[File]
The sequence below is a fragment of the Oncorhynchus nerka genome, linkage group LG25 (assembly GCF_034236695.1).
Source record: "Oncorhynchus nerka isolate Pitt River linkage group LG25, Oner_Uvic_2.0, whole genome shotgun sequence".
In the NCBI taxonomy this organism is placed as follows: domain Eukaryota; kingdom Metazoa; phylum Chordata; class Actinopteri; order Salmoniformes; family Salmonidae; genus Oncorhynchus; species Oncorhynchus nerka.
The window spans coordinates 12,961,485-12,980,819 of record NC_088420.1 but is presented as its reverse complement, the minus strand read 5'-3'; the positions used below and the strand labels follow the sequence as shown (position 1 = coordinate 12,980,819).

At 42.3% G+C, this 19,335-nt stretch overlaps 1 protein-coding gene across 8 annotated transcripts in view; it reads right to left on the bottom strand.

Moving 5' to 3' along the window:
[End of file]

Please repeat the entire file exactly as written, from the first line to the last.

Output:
The sequence below is a fragment of the Oncorhynchus nerka genome, linkage group LG25 (assembly GCF_034236695.1).
Source record: "Oncorhynchus nerka isolate Pitt River linkage group LG25, Oner_Uvic_2.0, whole genome shotgun sequence".
In the NCBI taxonomy this organism is placed as follows: domain Eukaryota; kingdom Metazoa; phylum Chordata; class Actinopteri; order Salmoniformes; family Salmonidae; genus Oncorhynchus; species Oncorhynchus nerka.
The window spans coordinates 12,961,485-12,980,819 of record NC_088420.1 but is presented as its reverse complement, the minus strand read 5'-3'; the positions used below and the strand labels follow the sequence as shown (position 1 = coordinate 12,980,819).

At 42.3% G+C, this 19,335-nt stretch overlaps 1 protein-coding gene across 8 annotated transcripts in view; it reads right to left on the bottom strand.

Moving 5' to 3' along the window: